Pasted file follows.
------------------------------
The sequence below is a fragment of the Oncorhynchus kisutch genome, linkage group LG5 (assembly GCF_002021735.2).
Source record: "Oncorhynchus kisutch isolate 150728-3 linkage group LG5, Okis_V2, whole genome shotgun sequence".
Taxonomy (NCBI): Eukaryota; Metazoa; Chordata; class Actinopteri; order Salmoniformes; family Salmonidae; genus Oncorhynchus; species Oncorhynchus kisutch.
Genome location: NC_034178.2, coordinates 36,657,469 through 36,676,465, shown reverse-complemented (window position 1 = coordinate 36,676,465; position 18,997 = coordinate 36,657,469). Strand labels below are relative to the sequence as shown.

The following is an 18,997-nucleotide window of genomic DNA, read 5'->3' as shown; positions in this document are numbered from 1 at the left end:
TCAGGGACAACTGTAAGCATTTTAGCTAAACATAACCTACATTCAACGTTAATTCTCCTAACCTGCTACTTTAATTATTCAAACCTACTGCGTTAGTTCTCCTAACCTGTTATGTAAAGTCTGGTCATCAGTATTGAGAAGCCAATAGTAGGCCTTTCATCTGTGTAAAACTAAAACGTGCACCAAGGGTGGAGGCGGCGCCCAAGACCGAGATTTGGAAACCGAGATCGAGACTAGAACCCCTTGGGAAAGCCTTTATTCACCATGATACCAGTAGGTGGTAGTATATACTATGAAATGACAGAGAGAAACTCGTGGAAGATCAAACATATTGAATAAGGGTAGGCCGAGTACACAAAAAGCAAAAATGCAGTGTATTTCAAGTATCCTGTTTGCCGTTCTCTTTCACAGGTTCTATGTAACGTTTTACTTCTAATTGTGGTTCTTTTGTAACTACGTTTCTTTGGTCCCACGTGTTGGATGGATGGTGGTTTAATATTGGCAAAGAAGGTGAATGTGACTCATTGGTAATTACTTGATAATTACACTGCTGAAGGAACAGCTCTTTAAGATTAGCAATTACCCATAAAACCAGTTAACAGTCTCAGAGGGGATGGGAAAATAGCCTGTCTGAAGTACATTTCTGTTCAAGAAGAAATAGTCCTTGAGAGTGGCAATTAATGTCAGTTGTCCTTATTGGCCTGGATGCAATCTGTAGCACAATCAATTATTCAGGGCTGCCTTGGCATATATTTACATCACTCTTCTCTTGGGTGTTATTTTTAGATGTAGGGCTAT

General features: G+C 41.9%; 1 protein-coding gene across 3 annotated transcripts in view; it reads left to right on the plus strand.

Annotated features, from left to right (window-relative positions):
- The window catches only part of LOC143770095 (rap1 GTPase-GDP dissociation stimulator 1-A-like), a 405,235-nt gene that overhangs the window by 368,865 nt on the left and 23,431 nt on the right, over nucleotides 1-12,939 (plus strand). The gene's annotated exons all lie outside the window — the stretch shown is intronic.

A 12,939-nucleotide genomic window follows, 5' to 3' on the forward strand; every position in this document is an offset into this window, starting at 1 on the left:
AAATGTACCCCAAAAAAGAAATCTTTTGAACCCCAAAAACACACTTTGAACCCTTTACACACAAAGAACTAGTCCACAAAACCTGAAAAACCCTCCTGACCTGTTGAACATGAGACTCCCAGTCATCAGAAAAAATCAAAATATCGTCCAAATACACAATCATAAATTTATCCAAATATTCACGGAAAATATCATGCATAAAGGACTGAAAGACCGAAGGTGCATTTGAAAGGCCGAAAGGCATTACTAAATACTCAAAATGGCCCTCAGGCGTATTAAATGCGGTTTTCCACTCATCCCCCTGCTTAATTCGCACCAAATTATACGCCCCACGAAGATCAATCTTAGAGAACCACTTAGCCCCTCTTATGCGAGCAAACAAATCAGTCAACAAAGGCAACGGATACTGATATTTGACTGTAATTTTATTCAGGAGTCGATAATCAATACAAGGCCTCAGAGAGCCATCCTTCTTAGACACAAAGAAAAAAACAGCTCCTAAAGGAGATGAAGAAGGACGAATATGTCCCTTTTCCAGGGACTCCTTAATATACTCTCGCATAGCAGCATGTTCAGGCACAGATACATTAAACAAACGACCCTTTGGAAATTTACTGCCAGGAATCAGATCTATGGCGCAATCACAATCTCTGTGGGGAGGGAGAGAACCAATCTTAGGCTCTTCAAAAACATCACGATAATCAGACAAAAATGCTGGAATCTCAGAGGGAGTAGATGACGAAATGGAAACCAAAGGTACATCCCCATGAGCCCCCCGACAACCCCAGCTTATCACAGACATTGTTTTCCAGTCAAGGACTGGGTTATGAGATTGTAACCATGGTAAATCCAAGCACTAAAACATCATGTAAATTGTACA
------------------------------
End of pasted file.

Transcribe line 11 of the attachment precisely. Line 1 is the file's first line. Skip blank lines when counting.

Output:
AAATGTACCCCAAAAAAGAAATCTTTTGAACCCCAAAAACACACTTTGAACCCTTTACACACAAAGAACTAGTCCACAAAACCTGAAAAACCCTCCTGACCTGTTGAACATGAGACTCCCAGTCATCAGAAAAAATCAAAATATCGTCCAAATACACAATCATAAATTTATCCAAATATTCACGGAAAATATCATGCATAAAGGACTGAAAGACCGAAGGTGCATTTGAAAGGCCGAAAGGCATTACTAAATACTCAAAATGGCCCTCAGGCGTATTAAATGCGGTTTTCCACTCATCCCCCTGCTTAATTCGCACCAAATTATACGCCCCACGAAGATCAATCTTAGAGAACCACTTAGCCCCTCTTATGCGAGCAAACAAATCAGTCAACAAAGGCAACGGATACTGATATTTGACTGTAATTTTATTCAGGAGTCGATAATCAATACAAGGCCTCAGAGAGCCATCCTTCTTAGACACAAAGAAAAAAACAGCTCCTAAAGGAGATGAAGAAGGACGAATATGTCCCTTTTCCAGGGACTCCTTAATATACTCTCGCATAGCAGCATGTTCAGGCACAGATACATTAAACAAACGACCCTTTGGAAATTTACTGCCAGGAATCAGATCTATGGCGCAATCACAATCTCTGTGGGGAGGGAGAGAACCAATCTTAGGCTCTTCAAAAACATCACGATAATCAGACAAAAATGCTGGAATCTCAGAGGGAGTAGATGACGAAATGGAAACCAAAGGTACATCCCCATGAGCCCCCCGACAACCCCAGCTTATCACAGACATTGTTTTCCAGTCAAGGACTGGGTTATGAGATTGTAACCATGGTAAATCCAAGCACTAAAACATCATGTAAATTGTACA